As an angel investor looking at early stage opportunities, I often have to roll up my sleeves and go into a due diligence exercise. Through this process, I warm up to the idea; I  poke at the technology and its patents and I learn more about the leadership team and its ability to walk on water. If I remain excited about the concept and its market potential, I turn to the financial section of the plan and wonder if I can buy-in to the numbers. Do they hang together in a believable sequence?

There are essentially three sets of numbers that matter: Income Statement (profit and loss), cash flow (operations, investing, financing) and the balance sheet (assets, liabilities, Equity). These three statements are interdependent and will require a financial professional to prepare and provide in depth analysis. As an investor, I know that the CEO can’t be the expert on everything but I do expect them to be financially literate and be able to impress me with the highlights. Let’s examine a couple of things that any CEO should be able to relate to on one of the key statements.

The income statement or profit and loss (P&L), summarizes the events that have occurred or are projected to occur in a given period (month, quarter, year). The difference between revenues and expenses equates to the net profit of the organization.

  • Revenue – To me this deserves the most attention of our CEO as it reflects the effectiveness of the go-to-market strategy. Are the products being sold as one-time occurrence with an annual maintenance stream? Are they sold as a service with a monthly annuity payment? A new model that is also taking hold is the freemium service. This is where the company provides its basic package for free and charges for any upgrades or feature enhancements. Freemium models lower the barriers for customers to sign up but have longer-term conversion or upgrade issues. Many early stage companies will need to try a couple of different revenue models to hone in on what the market will truly support. The rules associated with recognizing revenue on the income statements are also important. Generally speaking, the revenue needs to be matched with the associated expenses in the period that it occurs. The Securities Exchange Commission (SEC) has indicated that the majority of financial restatements are for revenue recognition treatment. Another key component of the revenue line is the sales pipeline which captures a 12-month view of how the customers are anticipated to purchase and install the company’s products. A good pipeline names each customer prospect, their anticipated purchases and timing, revenue recognition assumptions and has a very disciplined probability weighing scheme.
  • Expenses – In early stage companies the cash is usually very constrained and founders are working for sweat equity rather than salary so some historical numbers and ratios may not be representative of the financial picture moving forward. Staffing plans with associated salary and bonus levels, administrative spending, R&D programs, cost of goods sold and the effect of productivity increases all need to be articulated with a solid set of assumptions. There must be sufficient detail to understand the key levers of the cost structure.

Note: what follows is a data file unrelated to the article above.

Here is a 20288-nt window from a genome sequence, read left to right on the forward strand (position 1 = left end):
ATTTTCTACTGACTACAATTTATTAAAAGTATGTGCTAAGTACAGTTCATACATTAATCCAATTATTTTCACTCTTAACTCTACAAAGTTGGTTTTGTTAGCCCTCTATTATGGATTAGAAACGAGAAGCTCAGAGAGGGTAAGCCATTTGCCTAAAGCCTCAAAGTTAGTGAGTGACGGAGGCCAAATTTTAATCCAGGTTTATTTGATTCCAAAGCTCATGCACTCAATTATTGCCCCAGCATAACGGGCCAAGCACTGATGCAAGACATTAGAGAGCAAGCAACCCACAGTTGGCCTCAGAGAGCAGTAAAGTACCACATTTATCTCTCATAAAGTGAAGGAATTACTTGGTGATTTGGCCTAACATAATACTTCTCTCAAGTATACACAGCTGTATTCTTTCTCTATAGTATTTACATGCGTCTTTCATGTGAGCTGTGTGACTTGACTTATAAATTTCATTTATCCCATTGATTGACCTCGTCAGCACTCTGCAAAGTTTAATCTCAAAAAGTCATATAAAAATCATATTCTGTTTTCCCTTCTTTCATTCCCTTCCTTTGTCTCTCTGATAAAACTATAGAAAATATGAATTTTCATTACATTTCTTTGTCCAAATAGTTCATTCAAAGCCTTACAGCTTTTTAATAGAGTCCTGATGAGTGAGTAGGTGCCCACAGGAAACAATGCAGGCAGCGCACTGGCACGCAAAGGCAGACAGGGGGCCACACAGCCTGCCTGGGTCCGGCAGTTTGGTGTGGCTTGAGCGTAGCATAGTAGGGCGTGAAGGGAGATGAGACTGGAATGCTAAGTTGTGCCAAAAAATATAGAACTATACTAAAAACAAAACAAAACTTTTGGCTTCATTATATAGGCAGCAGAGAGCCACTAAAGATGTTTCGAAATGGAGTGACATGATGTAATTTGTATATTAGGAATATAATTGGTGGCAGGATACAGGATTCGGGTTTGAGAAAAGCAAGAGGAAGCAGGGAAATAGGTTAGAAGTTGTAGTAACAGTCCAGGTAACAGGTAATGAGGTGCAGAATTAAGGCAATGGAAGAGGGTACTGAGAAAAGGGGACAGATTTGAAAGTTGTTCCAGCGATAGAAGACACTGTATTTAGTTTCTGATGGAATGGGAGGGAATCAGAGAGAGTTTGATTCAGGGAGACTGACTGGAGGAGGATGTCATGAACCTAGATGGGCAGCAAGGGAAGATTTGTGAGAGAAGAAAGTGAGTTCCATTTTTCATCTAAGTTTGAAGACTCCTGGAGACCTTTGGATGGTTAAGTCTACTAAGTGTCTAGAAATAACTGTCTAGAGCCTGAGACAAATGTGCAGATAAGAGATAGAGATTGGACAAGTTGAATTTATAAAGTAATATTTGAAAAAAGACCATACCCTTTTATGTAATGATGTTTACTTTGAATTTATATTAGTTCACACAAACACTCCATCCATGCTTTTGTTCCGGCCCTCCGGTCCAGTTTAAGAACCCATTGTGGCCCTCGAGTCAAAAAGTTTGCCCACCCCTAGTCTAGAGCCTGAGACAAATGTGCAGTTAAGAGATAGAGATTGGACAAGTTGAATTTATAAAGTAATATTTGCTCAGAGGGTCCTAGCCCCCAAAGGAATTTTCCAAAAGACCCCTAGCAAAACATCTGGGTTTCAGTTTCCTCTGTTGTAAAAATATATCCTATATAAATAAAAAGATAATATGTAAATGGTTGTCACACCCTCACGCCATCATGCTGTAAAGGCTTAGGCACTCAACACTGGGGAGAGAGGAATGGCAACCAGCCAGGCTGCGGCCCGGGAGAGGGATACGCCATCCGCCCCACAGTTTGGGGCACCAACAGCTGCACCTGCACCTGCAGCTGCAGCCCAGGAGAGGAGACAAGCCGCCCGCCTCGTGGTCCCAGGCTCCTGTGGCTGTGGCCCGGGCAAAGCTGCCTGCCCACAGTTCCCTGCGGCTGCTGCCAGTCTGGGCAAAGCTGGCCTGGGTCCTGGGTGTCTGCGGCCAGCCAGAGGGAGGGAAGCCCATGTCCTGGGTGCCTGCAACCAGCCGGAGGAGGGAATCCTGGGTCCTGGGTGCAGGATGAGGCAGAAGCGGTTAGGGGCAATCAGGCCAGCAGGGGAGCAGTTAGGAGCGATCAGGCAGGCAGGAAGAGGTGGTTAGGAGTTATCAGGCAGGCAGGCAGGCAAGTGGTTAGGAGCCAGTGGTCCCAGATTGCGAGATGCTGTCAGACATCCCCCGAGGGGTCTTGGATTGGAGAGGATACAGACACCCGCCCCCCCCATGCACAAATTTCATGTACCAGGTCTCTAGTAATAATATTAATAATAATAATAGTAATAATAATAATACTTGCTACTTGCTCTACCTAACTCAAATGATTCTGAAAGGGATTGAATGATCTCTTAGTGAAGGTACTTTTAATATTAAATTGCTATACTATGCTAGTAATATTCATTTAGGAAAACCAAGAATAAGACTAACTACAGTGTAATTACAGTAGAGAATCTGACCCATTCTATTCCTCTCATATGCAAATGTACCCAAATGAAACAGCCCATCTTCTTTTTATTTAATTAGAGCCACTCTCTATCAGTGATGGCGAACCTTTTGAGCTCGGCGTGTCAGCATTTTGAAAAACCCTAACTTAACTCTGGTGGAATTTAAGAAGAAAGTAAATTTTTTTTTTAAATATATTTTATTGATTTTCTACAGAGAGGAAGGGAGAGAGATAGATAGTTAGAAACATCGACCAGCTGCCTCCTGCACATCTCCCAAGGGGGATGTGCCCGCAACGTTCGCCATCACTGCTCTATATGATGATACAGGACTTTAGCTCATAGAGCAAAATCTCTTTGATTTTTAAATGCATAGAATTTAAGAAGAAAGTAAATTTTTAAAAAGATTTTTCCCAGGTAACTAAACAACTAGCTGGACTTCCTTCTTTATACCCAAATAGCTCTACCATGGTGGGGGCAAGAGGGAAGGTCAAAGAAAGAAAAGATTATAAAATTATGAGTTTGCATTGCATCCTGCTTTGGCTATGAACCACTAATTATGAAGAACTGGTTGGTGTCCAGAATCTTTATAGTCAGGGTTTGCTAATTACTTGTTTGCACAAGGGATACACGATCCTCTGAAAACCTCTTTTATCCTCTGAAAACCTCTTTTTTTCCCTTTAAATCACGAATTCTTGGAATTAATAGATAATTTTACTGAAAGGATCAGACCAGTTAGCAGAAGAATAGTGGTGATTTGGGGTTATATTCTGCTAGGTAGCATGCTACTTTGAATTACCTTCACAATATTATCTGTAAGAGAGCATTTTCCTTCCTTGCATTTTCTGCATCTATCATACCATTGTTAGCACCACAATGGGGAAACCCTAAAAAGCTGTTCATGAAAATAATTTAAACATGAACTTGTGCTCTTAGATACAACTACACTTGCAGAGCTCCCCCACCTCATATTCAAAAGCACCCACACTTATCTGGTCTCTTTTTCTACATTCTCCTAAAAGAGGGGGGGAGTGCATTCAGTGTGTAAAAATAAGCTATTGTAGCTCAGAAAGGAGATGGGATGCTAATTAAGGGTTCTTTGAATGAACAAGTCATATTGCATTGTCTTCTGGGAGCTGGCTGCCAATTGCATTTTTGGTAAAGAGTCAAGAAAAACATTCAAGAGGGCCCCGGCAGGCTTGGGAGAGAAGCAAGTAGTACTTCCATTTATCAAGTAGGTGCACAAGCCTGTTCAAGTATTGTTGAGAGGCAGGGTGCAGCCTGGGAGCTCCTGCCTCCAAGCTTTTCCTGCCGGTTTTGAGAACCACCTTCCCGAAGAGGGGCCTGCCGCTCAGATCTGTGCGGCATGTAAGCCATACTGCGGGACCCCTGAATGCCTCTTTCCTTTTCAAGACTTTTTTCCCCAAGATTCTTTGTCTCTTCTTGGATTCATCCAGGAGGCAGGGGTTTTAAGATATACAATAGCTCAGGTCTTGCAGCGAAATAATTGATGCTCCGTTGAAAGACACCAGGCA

• The Plan, year-to-date actuals and a forecast – The financial plan should be built on a yearly basis and locked-in for reporting purposes. Assumptions associated with all aspects of the plan should be documented with key variances flagged for any significant change. At the end of each monthly reporting period, the actuals should be compared to plan of record and a revised forecast should be made for the future period. A great habit to get into is to have a rolling six-quarter view of the situation.
  • Scenario Planning – A series of “What-If” scenarios should be created that outline a probable, worst case and home-run set of plans. A simple summary sheet that outlines the assumption changes for each scenario would be a useful tool for any reader of the material. A potential investor will utilize these scenarios to understand the key risks to the plan.
  • Ratio Analysis – A number of ratios can used to analyze revenues and expenses in both a Horizontal (percent-change over time) or a vertical orientation (percent of the total). Beyond the simple percent calculations there are a number of other ratios that analyse the profitability, resource utilization, liquidity and stability of the company. These ratios utilize inputs from all three of the financial statements. Anticipate that others will do the math on your numbers – be appropriately prepared to discuss both your ratios and those of your competitors.
  • Net Income – Net income is what remains after you have deducted all the expenses including interest and taxes from your net sales. The profitability of the company can be manipulated by moving the revenue or expenses into different periods from one another. Generally Accepted Accounting Principles (GAAP) mandate matching these items into the period in which they occur.

It is recognized that many of our early stage CEOs may not be financial professionals. It is, however, expected that they will be financially literate and be able to understand the key assumptions and guiding principles that form the basis of their financial model.

A CEO who is able to demonstrate a clear financial understanding of their business will have better buy-in from potential investors. It’s not acceptable to suggest that you aren’t the “Numbers Guy” so you don’t know!

David Pasieka

David is an advisor in the MaRS network specializing in ICT and cleantech. See more…